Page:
By Benjamin Hawkins (London School of Hygiene & Tropical Medicine) and Chris Holden (University of York)
Despite the substantial health harms associated with alcohol, and the emerging literature on the activities of the alcohol industry, policies at the national and global levels remain extremely weak in comparison with tobacco control policies. Moreover, whilst the tobacco industry has been marginalised from policy debates in many contexts, alcohol industry engagement in policy-making remains extensive. There is no equivalent of the Framework Convention on Tobacco Control (FCTC) for alcohol and certainly no equivalent of Article 5.3, which mandates governments to guard against industry interference in policy making. For researchers working across both industries, the difference in approach taken to tobacco and alcohol can be a source of both intrigue and frustration. Consequently, we sought to interrogate alternative rationales for the regulatory status quo through a comparative analysis of the political economy of each industry (Hawkins et al., 2016).
Different Regulations, Different Products
Existing policy regimes reflect both the different socio-cultural positions of these products and the success of a unified tobacco control movement in agitating for policy change. The success of tobacco control advocates has depended in part on promoting an idea of ‘tobacco exceptionalism’; that unique policy responses can be considered for tobacco and the tobacco industry because they are uniquely harmful in nature. When consumed precisely as intended by their manufacturers, tobacco products kill 50% of their long-term users prematurely. This is not true of alcohol, whose producers at least claim to promote moderate consumption. Yet alcohol is extremely harmful causing an estimated 3.3 million deaths per year (5.9% of global mortality), versus 5.4 million death per year (8% of global mortality) for tobacco, and is associated with a range of wider social harms. Whilst tobacco may be uniquely harmful, the differences in harm do not appear to provide sufficient rationale for such radically different policy approaches.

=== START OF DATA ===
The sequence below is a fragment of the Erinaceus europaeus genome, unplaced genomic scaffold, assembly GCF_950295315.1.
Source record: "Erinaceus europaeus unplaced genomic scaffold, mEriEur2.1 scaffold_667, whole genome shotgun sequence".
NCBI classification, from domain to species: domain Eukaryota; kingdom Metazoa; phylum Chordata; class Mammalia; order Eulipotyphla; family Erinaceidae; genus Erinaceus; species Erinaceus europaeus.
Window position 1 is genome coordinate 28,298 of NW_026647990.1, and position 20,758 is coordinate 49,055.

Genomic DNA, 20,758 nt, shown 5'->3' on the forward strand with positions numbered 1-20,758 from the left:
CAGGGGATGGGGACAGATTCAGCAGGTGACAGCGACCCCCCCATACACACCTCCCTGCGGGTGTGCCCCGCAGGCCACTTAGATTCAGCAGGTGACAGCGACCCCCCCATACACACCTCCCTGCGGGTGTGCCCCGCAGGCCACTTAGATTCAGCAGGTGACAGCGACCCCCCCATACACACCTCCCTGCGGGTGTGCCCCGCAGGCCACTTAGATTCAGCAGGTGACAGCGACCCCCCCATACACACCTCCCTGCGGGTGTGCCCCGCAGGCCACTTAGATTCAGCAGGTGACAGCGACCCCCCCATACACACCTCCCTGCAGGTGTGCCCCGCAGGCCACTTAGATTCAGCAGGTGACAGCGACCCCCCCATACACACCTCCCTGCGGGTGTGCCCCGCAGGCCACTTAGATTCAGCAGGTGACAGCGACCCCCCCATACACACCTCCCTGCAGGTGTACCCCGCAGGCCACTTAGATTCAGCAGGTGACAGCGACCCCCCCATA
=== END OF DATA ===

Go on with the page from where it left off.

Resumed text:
Political economy approaches acknowledge the inseparable nature of the political and economic spheres and recognise that corporations will employ both market and political strategies (which seek to shape the regulatory environments in which they operate) in pursuit of their interests. They recognise also that corporate strategy is a key driver of non-communicable diseases (NCDs) (Moodie et al., 2013). Consequently different strategies or market structures may provide a rationale for regulating products and engaging with industries in different ways.